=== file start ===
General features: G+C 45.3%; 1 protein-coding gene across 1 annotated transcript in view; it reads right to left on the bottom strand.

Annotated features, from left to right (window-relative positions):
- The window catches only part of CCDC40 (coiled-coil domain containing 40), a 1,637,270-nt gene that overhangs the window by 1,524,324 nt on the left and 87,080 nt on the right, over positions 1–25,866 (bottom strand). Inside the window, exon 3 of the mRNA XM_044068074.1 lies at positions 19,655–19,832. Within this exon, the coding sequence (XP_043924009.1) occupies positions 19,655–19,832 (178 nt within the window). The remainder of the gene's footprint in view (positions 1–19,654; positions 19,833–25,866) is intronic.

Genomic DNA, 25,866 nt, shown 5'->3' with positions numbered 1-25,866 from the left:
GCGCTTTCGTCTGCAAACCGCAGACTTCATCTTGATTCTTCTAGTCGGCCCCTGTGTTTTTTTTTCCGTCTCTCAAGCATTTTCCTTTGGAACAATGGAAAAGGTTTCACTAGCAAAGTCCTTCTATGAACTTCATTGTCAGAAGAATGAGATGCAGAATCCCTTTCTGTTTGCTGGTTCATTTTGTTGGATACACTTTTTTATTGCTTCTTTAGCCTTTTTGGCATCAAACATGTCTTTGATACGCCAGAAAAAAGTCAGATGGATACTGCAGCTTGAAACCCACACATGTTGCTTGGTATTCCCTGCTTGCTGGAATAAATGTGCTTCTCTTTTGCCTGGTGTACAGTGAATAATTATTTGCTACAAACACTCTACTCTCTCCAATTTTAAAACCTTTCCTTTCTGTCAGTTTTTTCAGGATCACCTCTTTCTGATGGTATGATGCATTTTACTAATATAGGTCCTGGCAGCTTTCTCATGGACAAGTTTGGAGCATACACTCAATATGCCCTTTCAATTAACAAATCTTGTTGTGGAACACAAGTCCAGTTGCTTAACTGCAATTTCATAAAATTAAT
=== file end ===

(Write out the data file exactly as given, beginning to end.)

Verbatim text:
General features: G+C 45.3%; 1 protein-coding gene across 1 annotated transcript in view; it reads right to left on the bottom strand.

Annotated features, from left to right (window-relative positions):
- The window catches only part of CCDC40 (coiled-coil domain containing 40), a 1,637,270-nt gene that overhangs the window by 1,524,324 nt on the left and 87,080 nt on the right, over positions 1–25,866 (bottom strand). Inside the window, exon 3 of the mRNA XM_044068074.1 lies at positions 19,655–19,832. Within this exon, the coding sequence (XP_043924009.1) occupies positions 19,655–19,832 (178 nt within the window). The remainder of the gene's footprint in view (positions 1–19,654; positions 19,833–25,866) is intronic.

Genomic DNA, 25,866 nt, shown 5'->3' with positions numbered 1-25,866 from the left:
GCGCTTTCGTCTGCAAACCGCAGACTTCATCTTGATTCTTCTAGTCGGCCCCTGTGTTTTTTTTTCCGTCTCTCAAGCATTTTCCTTTGGAACAATGGAAAAGGTTTCACTAGCAAAGTCCTTCTATGAACTTCATTGTCAGAAGAATGAGATGCAGAATCCCTTTCTGTTTGCTGGTTCATTTTGTTGGATACACTTTTTTATTGCTTCTTTAGCCTTTTTGGCATCAAACATGTCTTTGATACGCCAGAAAAAAGTCAGATGGATACTGCAGCTTGAAACCCACACATGTTGCTTGGTATTCCCTGCTTGCTGGAATAAATGTGCTTCTCTTTTGCCTGGTGTACAGTGAATAATTATTTGCTACAAACACTCTACTCTCTCCAATTTTAAAACCTTTCCTTTCTGTCAGTTTTTTCAGGATCACCTCTTTCTGATGGTATGATGCATTTTACTAATATAGGTCCTGGCAGCTTTCTCATGGACAAGTTTGGAGCATACACTCAATATGCCCTTTCAATTAACAAATCTTGTTGTGGAACACAAGTCCAGTTGCTTAACTGCAATTTCATAAAATTAAT